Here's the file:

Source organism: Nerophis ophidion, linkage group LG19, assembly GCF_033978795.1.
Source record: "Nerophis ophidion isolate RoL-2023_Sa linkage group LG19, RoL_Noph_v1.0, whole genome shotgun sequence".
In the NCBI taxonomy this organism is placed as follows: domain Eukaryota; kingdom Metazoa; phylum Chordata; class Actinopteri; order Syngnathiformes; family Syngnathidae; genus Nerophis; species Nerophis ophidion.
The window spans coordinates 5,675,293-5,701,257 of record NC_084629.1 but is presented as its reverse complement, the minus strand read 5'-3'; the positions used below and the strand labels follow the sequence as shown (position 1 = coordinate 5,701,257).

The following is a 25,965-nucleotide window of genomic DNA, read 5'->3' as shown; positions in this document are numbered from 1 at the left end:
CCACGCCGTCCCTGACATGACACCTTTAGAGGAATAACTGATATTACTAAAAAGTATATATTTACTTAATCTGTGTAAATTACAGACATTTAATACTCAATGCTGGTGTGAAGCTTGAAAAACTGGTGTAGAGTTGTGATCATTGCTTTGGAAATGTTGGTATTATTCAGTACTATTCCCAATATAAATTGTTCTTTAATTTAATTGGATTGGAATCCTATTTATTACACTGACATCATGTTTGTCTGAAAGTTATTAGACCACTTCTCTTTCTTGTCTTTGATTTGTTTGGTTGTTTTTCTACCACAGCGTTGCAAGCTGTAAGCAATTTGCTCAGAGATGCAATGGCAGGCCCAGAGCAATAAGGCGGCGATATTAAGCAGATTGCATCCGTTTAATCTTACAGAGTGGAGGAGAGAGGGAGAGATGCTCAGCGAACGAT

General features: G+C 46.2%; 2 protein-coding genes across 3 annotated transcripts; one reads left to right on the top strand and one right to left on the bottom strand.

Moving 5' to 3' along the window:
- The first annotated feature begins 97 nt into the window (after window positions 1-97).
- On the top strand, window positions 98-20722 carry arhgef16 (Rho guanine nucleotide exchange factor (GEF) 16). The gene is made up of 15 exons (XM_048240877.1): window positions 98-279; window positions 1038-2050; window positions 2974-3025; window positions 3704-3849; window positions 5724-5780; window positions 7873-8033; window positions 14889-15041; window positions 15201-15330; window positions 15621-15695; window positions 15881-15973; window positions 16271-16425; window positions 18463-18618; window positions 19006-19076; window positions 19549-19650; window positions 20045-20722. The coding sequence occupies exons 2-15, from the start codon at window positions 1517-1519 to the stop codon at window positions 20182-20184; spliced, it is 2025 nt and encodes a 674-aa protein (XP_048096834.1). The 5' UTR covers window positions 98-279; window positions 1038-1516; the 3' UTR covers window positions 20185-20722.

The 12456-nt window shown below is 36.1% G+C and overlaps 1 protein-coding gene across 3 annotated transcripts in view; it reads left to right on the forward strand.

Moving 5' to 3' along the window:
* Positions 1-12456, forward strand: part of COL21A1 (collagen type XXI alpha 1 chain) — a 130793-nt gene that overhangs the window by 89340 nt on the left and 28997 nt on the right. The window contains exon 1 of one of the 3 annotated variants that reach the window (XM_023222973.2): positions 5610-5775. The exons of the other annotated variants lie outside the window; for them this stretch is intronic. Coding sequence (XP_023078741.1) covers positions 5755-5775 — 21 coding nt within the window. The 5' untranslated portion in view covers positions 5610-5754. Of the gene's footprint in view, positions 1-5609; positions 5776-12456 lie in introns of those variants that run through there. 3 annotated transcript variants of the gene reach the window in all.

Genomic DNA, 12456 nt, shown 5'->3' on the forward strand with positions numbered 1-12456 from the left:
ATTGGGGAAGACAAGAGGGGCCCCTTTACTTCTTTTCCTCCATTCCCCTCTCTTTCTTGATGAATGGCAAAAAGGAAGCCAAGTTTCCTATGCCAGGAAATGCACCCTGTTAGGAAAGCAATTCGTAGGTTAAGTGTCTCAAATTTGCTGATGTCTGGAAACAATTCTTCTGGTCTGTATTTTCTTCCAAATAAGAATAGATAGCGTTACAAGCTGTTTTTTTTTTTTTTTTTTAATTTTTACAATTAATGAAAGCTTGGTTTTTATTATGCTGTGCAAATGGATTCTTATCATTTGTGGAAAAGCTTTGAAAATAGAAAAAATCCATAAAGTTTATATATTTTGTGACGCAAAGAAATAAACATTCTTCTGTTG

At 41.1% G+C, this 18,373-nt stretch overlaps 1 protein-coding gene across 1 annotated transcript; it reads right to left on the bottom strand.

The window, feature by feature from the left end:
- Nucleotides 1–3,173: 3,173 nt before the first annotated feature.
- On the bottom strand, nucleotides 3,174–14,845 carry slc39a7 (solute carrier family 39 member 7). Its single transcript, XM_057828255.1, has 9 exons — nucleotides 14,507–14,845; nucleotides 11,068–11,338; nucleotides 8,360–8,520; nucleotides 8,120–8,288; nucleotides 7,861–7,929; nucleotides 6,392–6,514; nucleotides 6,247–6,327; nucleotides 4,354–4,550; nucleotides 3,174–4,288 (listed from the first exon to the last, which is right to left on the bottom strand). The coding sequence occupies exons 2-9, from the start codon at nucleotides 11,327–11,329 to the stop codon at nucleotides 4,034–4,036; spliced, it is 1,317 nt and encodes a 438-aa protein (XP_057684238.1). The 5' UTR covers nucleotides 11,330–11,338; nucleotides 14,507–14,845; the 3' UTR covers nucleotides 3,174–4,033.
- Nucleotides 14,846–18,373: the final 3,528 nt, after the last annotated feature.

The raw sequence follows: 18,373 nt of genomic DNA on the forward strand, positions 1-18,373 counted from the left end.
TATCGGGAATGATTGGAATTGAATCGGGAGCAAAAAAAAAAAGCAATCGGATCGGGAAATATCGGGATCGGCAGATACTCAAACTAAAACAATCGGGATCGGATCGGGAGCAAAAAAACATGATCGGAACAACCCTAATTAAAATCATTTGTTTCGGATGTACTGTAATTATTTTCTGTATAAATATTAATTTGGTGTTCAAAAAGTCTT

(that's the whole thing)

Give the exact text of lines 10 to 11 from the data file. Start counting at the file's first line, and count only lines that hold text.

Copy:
- On the top strand, window positions 98-20722 carry arhgef16 (Rho guanine nucleotide exchange factor (GEF) 16). The gene is made up of 15 exons (XM_048240877.1): window positions 98-279; window positions 1038-2050; window positions 2974-3025; window positions 3704-3849; window positions 5724-5780; window positions 7873-8033; window positions 14889-15041; window positions 15201-15330; window positions 15621-15695; window positions 15881-15973; window positions 16271-16425; window positions 18463-18618; window positions 19006-19076; window positions 19549-19650; window positions 20045-20722. The coding sequence occupies exons 2-15, from the start codon at window positions 1517-1519 to the stop codon at window positions 20182-20184; spliced, it is 2025 nt and encodes a 674-aa protein (XP_048096834.1). The 5' UTR covers window positions 98-279; window positions 1038-1516; the 3' UTR covers window positions 20185-20722.

The 12456-nt window shown below is 36.1% G+C and overlaps 1 protein-coding gene across 3 annotated transcripts in view; it reads left to right on the forward strand.